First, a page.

The Comprehensive Unit-Based Safety Program (CUSP) improves patient safety awareness and quality of care by empowering staff to take charge, create partnerships between units, improve organizational culture, and obtain resources for unit efforts.
A county health department implemented disease management programs for uninsured and underinsured, low-income diabetes, asthma, and heart failure patients, leading to improved outcomes.
MinuteClinic operates walk-in, low-cost primary care clinics located within retail stores.
The Hasbro Children's Partial Hospital Program—a medical treatment day program for children ages 6 to 18 years old who have chronic medical illnesses and emotional issues—has demonstrated sustained positive outcomes of treatment on several measures, including quality of life, emotional symptoms, and family beliefs about illness.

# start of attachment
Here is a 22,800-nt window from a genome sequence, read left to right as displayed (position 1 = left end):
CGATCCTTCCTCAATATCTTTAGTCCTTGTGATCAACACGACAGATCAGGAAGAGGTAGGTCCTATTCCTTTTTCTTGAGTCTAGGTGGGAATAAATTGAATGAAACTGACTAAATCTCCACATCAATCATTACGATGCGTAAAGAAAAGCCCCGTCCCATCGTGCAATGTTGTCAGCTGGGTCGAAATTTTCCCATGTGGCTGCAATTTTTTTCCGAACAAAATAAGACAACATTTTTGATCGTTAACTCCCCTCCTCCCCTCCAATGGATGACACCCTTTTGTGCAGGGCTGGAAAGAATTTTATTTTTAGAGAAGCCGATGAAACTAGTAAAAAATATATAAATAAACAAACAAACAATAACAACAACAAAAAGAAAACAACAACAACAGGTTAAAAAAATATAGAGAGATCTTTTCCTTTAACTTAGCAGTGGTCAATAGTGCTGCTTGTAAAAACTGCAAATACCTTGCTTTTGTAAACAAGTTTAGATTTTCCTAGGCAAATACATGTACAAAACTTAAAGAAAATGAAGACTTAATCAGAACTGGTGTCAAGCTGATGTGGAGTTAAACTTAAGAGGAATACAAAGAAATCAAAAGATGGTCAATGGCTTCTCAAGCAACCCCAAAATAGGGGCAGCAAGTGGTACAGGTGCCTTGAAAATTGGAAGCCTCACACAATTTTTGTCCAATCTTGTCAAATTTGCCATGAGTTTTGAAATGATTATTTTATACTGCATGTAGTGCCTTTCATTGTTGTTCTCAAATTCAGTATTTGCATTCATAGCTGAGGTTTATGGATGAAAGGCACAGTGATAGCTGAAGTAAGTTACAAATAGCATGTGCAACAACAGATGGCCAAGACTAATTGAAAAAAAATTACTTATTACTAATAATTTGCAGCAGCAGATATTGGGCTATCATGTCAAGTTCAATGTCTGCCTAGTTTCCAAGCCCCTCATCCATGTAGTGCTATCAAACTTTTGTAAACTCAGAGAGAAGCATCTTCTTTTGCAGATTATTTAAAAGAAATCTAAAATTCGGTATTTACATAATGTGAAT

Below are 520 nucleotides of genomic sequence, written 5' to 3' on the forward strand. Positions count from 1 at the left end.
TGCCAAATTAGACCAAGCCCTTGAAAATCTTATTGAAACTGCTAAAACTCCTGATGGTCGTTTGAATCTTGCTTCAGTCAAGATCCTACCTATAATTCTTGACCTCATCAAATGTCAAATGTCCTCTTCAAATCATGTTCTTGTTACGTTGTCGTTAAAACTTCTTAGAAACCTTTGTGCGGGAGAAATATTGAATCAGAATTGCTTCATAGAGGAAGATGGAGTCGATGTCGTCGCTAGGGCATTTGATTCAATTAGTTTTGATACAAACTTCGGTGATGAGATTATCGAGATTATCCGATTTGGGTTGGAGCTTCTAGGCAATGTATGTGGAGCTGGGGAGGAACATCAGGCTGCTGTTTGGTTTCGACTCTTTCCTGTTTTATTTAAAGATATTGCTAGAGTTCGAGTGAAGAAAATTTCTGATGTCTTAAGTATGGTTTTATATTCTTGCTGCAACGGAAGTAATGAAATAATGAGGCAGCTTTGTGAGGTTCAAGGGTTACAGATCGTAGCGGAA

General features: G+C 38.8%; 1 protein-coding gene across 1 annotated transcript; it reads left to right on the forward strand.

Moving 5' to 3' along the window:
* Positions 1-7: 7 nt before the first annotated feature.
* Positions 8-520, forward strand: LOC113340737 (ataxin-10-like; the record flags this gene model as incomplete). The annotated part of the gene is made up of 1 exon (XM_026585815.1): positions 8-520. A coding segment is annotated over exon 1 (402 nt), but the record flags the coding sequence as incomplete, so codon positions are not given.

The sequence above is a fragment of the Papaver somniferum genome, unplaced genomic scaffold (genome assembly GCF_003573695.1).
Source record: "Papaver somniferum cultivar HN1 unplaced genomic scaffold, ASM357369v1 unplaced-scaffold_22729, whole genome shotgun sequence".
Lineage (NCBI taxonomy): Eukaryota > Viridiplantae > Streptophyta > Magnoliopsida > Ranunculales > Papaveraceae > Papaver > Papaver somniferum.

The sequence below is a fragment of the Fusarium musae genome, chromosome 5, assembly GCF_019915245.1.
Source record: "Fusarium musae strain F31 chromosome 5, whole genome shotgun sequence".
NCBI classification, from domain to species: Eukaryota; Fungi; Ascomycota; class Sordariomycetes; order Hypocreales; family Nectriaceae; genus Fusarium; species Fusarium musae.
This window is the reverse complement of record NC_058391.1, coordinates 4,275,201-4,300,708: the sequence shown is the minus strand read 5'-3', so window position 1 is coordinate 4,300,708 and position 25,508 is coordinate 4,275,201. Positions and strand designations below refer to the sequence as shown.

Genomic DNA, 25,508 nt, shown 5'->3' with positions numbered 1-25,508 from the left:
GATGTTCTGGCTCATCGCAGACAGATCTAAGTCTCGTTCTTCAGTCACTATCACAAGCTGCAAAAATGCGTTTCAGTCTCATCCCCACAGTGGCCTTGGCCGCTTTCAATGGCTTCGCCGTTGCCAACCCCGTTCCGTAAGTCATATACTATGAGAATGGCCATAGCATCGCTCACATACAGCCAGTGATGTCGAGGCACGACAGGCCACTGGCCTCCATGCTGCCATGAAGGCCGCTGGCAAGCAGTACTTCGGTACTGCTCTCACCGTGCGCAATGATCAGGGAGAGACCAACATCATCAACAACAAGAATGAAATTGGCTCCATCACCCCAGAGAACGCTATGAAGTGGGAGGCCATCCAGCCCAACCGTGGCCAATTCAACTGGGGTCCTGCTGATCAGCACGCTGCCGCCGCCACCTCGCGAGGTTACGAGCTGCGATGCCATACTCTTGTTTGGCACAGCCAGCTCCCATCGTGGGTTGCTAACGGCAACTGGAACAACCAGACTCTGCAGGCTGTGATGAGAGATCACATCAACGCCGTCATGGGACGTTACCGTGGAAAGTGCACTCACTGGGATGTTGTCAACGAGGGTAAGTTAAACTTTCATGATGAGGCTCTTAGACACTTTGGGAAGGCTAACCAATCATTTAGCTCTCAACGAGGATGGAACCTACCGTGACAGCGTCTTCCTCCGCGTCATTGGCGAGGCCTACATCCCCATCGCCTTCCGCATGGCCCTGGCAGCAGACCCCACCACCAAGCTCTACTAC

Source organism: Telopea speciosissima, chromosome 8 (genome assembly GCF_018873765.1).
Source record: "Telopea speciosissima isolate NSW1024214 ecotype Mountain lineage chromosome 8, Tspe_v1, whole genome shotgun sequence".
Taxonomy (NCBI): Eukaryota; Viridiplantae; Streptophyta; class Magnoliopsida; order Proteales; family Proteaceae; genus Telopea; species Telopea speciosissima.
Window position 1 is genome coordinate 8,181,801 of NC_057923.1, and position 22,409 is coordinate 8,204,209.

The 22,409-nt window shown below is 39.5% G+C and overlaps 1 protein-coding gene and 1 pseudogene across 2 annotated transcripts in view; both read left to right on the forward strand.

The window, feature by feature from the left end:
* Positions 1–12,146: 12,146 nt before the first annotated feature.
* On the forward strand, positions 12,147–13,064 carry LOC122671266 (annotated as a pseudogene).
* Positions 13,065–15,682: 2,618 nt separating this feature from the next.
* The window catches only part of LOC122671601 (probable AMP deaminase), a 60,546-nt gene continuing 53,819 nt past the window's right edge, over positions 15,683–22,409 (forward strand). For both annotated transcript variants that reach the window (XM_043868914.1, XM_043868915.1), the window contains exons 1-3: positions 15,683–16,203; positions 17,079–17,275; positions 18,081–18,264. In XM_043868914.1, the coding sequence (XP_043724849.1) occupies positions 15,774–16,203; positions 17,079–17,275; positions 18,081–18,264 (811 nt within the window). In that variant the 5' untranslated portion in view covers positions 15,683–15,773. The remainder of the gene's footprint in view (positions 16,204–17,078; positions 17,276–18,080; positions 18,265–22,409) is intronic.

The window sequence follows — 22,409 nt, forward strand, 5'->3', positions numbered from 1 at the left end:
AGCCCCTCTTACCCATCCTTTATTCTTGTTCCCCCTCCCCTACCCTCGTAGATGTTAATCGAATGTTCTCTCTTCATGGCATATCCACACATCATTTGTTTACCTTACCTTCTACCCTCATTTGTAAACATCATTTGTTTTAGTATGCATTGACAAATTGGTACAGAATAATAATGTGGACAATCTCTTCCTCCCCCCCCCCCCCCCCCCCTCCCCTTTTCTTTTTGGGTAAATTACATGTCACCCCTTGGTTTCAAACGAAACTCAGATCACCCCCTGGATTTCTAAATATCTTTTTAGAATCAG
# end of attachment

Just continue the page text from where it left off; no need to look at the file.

The North Shore-Long Island Jewish Health System uses a standard, system-wide process to reduce central venous catheter–related infections, with a focus on adhering to evidence-based standards and protocols related to inserting, maintaining, and removing the catheters.
The Good Samaritan Society, a nursing home in Tyndall, SD, created a messaging system that enables residents to easily correspond with friends and family by e-mail without using a computer, which has enhanced residents' perceived quality of life.
Aurora Health Care spearheaded a community-wide medication reconciliation initiative, involving health care consumers, providers, pharmacists, and community stakeholders, to improve the accuracy of elderly patients' medication lists.
A diabetes disease management program provides remote education and eye screenings for low-income individuals in rural South Carolina, leading to increased eye examination rates, reduced blood glucose and cholesterol levels, improved self-management behaviors, and high levels of patient satisfaction.
Use of a four-step, standardized protocol to determine the appropriate level of physical therapy in intensive care unit patients with acute respiratory failure led to earlier ambulation and lower length of stay.
The medical response team at Baptist Memorial Hospital in Memphis, TN, responds to early warning signs that patients are in cardiac or respiratory distress and moves quickly to rescue them before medical emergencies develop; the team has reduced cardiac arrests by 26 percent.